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Lose 10 Pounds with a Free Smartphone Weight Loss App

Tim Boyer's picture

One method of weight loss is to monitor your food intake with calorie counting in conjunction with the amount of exercise performed on a daily basis. While much of this diet and exercise tracking is done on paper or an online weight loss management tool, researchers have found that sticking to either method is difficult for many to follow over extended periods―particularly when the method is limited to simply jotting down a record of the day’s diet and exercise data.

Recently, however, researchers announced that they have found a way to improve diet and exercise monitoring methods by making the methods more interactive and convenient through a smartphone app named “My Meal Mate."

"My Meal Mate" is a behavioral-based app that incorporates goal setting, self-monitoring of diet and activity, and feedback via weekly text message that is interactive and thereby helps dieters stay motivated and stay on track with their daily dieting and exercise routines.

While similar texting-based intervention apps have been developed in the past, the researchers report that this is the first one backed by a randomized controlled trial that focuses primarily on self-monitoring of diet and physical activity that is pitted against online and paper diary monitoring methods―the results of which are published in the current issue of the Journal of Medical Internet Research.

In the study, 128 overweight volunteers were randomly selected to receive a weight management intervention delivered by a smartphone app (“My Meal Mate”), a website, or a paper diary. Both the online and paper diary methods were from a commercial weight loss website owned by a company called Weight Loss Resources. The trial lasted 6 months and was entirely self-directed save for during the initial baseline enrollment and 2 follow-up sessions at 6 weeks and 6 months to measure the dieters’ results and submit questionnaires to the participants.

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At the end of the 6-month trial what the researchers found was that a dieting and exercise method that was made interactive via the smartphone texting app “My Meal Mate” yielded significantly greater weight loss results among the dieters (10 pounds) in comparison to those using the more traditional online tool (3 pounds) or paper diary (6.5 pounds) methods. Furthermore, the data also showed that participants who used the “My Meal Mate” app, did so on average once per day, whereas the online and paper diary participants used their weight loss method only about once a week on average.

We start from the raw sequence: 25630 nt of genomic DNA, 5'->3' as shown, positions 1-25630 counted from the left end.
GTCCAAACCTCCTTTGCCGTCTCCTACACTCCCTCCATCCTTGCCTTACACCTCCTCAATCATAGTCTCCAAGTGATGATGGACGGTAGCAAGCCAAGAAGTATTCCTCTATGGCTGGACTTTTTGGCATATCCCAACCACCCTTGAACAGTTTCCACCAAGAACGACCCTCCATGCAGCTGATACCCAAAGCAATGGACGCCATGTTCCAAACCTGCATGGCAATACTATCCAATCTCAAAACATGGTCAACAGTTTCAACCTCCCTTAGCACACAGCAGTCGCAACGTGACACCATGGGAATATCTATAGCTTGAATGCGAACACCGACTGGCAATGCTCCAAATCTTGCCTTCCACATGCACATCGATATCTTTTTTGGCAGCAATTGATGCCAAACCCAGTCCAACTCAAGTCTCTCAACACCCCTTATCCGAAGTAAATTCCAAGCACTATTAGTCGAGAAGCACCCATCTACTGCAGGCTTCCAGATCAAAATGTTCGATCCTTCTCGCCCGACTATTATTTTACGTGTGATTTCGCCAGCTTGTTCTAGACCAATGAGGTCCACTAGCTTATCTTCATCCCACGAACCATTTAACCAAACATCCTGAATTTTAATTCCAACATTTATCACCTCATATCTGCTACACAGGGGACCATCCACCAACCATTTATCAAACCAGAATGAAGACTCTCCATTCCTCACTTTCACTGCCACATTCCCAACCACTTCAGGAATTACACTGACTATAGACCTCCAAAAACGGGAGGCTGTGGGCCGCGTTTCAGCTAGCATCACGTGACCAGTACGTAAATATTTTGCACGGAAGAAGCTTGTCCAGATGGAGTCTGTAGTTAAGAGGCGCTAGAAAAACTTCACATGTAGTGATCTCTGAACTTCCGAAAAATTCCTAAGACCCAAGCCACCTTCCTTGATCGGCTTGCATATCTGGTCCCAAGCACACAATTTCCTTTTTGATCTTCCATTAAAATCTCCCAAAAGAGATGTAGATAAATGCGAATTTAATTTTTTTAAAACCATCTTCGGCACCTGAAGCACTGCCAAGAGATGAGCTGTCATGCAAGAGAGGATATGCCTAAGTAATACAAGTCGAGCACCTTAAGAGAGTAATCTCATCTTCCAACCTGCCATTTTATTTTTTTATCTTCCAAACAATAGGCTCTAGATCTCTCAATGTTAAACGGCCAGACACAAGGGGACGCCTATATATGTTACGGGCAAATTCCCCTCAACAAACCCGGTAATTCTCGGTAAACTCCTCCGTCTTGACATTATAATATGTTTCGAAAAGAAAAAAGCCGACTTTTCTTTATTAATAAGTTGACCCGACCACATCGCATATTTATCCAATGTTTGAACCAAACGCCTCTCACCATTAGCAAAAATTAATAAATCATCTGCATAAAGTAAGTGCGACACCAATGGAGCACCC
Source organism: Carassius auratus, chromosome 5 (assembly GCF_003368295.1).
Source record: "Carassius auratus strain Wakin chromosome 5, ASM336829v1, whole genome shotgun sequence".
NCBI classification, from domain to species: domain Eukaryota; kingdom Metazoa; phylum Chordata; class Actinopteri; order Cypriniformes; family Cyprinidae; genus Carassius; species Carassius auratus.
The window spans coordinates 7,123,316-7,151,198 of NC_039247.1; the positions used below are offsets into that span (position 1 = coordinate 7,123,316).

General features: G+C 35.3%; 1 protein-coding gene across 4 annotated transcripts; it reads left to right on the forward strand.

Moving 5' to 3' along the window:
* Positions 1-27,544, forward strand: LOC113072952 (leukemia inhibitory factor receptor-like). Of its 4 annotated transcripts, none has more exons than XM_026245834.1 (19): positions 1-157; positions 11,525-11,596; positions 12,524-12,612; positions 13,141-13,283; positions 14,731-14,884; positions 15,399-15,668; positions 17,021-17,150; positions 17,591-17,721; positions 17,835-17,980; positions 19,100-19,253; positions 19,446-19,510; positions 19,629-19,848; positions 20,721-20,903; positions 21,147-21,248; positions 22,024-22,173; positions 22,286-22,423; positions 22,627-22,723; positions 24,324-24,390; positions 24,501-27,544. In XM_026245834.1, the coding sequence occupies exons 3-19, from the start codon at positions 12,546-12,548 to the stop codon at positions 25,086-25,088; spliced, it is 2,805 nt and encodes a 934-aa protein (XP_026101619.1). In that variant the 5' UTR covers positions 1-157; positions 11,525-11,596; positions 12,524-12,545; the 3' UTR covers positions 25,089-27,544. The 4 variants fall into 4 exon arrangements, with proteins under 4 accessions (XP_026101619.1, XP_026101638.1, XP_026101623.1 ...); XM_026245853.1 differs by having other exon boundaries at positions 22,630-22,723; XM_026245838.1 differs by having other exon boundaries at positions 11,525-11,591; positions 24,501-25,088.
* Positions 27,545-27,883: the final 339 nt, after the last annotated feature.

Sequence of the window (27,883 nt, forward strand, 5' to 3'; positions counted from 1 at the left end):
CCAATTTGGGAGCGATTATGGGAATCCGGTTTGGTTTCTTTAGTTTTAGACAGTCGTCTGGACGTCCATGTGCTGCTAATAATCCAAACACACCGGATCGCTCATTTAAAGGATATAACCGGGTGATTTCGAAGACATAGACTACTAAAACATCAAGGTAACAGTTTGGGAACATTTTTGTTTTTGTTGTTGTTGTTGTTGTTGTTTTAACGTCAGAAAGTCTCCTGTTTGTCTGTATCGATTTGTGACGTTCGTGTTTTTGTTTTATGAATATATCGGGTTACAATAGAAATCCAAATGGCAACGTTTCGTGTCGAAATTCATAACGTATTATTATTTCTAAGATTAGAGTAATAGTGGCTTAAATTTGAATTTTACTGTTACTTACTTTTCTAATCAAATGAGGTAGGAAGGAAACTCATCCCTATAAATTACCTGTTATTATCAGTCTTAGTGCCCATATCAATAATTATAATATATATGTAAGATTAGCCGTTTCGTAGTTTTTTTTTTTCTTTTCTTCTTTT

According to a news release issued by the University of Leeds:

"Smartphone technology could be harnessed to promote health; generally people don't know how many calories they are eating daily. My Meal Mate really helped people monitor their food intake and resulted in an important amount of weight loss,” said Professor Janet Cade, from the School of Food Science and Nutrition, who lead the project. "The labeling on food packaging can help people to identify sensible food choices but it doesn't enable them to understand the cumulative effects of the foods they eat. Keeping a food diary allows us to see where we might be eating too much and the app has proved to be the most effective tracking method by far," added Professor Cade.

The free “My Meal Mate” app is now available for download for Android smartphones from the NHS Choices website and from the Google Play Store.

Image Source: Courtesy of MorgueFile

Reference: “My Meal Mate Smartphone Application for Weight Loss: Pilot Randomized Controlled Trial” Journal of Medical Internet Research 2013; Volume 15(4):e32; Michelle Clare Carter, MA, RD et al.